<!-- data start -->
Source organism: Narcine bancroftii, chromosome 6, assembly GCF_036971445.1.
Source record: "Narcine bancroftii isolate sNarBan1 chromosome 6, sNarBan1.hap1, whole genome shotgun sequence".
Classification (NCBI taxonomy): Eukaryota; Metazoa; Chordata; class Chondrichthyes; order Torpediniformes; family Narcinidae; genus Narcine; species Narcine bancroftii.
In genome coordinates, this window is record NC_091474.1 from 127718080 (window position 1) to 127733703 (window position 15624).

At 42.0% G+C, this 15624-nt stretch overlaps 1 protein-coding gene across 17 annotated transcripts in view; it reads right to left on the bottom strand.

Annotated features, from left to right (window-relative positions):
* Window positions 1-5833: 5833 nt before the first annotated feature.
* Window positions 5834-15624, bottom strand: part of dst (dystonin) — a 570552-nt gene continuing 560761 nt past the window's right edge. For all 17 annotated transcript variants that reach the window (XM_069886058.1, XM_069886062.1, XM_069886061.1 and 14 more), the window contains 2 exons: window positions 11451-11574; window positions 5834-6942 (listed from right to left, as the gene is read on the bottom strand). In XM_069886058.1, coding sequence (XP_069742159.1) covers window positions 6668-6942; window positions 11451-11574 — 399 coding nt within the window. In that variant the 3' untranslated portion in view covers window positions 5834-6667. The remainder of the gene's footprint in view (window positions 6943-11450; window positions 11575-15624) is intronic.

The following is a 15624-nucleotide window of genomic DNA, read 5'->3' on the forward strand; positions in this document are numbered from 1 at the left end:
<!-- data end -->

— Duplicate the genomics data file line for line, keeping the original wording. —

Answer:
Source organism: Narcine bancroftii, chromosome 6, assembly GCF_036971445.1.
Source record: "Narcine bancroftii isolate sNarBan1 chromosome 6, sNarBan1.hap1, whole genome shotgun sequence".
Classification (NCBI taxonomy): Eukaryota; Metazoa; Chordata; class Chondrichthyes; order Torpediniformes; family Narcinidae; genus Narcine; species Narcine bancroftii.
In genome coordinates, this window is record NC_091474.1 from 127718080 (window position 1) to 127733703 (window position 15624).

At 42.0% G+C, this 15624-nt stretch overlaps 1 protein-coding gene across 17 annotated transcripts in view; it reads right to left on the bottom strand.

Annotated features, from left to right (window-relative positions):
* Window positions 1-5833: 5833 nt before the first annotated feature.
* Window positions 5834-15624, bottom strand: part of dst (dystonin) — a 570552-nt gene continuing 560761 nt past the window's right edge. For all 17 annotated transcript variants that reach the window (XM_069886058.1, XM_069886062.1, XM_069886061.1 and 14 more), the window contains 2 exons: window positions 11451-11574; window positions 5834-6942 (listed from right to left, as the gene is read on the bottom strand). In XM_069886058.1, coding sequence (XP_069742159.1) covers window positions 6668-6942; window positions 11451-11574 — 399 coding nt within the window. In that variant the 3' untranslated portion in view covers window positions 5834-6667. The remainder of the gene's footprint in view (window positions 6943-11450; window positions 11575-15624) is intronic.

The following is a 15624-nucleotide window of genomic DNA, read 5'->3' on the forward strand; positions in this document are numbered from 1 at the left end: